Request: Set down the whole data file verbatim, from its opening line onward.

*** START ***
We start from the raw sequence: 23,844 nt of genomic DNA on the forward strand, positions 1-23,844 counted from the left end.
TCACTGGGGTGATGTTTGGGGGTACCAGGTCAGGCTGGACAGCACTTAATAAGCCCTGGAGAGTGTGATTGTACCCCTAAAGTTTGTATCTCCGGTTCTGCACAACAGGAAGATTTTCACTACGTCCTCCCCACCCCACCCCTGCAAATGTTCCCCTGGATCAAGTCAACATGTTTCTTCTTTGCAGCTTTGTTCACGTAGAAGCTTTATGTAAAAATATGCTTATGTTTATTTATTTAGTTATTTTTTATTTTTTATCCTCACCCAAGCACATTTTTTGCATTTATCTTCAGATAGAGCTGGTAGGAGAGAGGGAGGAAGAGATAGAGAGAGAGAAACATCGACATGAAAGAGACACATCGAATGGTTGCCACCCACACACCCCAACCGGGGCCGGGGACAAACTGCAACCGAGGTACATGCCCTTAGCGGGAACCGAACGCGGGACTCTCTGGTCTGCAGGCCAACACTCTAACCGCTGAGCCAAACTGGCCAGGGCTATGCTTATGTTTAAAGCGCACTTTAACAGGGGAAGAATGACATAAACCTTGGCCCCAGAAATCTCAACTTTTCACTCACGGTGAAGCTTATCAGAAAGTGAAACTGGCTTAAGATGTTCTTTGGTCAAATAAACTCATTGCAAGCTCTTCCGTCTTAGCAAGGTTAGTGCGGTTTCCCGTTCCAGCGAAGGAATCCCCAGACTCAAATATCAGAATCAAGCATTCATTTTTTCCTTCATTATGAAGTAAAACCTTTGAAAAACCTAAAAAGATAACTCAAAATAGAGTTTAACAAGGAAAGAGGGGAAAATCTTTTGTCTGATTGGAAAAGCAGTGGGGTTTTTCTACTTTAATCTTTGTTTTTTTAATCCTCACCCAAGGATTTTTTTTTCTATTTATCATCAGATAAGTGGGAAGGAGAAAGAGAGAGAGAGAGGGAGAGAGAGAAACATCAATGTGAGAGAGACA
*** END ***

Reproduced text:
We start from the raw sequence: 23,844 nt of genomic DNA on the forward strand, positions 1-23,844 counted from the left end.
TCACTGGGGTGATGTTTGGGGGTACCAGGTCAGGCTGGACAGCACTTAATAAGCCCTGGAGAGTGTGATTGTACCCCTAAAGTTTGTATCTCCGGTTCTGCACAACAGGAAGATTTTCACTACGTCCTCCCCACCCCACCCCTGCAAATGTTCCCCTGGATCAAGTCAACATGTTTCTTCTTTGCAGCTTTGTTCACGTAGAAGCTTTATGTAAAAATATGCTTATGTTTATTTATTTAGTTATTTTTTATTTTTTATCCTCACCCAAGCACATTTTTTGCATTTATCTTCAGATAGAGCTGGTAGGAGAGAGGGAGGAAGAGATAGAGAGAGAGAAACATCGACATGAAAGAGACACATCGAATGGTTGCCACCCACACACCCCAACCGGGGCCGGGGACAAACTGCAACCGAGGTACATGCCCTTAGCGGGAACCGAACGCGGGACTCTCTGGTCTGCAGGCCAACACTCTAACCGCTGAGCCAAACTGGCCAGGGCTATGCTTATGTTTAAAGCGCACTTTAACAGGGGAAGAATGACATAAACCTTGGCCCCAGAAATCTCAACTTTTCACTCACGGTGAAGCTTATCAGAAAGTGAAACTGGCTTAAGATGTTCTTTGGTCAAATAAACTCATTGCAAGCTCTTCCGTCTTAGCAAGGTTAGTGCGGTTTCCCGTTCCAGCGAAGGAATCCCCAGACTCAAATATCAGAATCAAGCATTCATTTTTTCCTTCATTATGAAGTAAAACCTTTGAAAAACCTAAAAAGATAACTCAAAATAGAGTTTAACAAGGAAAGAGGGGAAAATCTTTTGTCTGATTGGAAAAGCAGTGGGGTTTTTCTACTTTAATCTTTGTTTTTTTAATCCTCACCCAAGGATTTTTTTTTCTATTTATCATCAGATAAGTGGGAAGGAGAAAGAGAGAGAGAGAGGGAGAGAGAGAAACATCAATGTGAGAGAGACA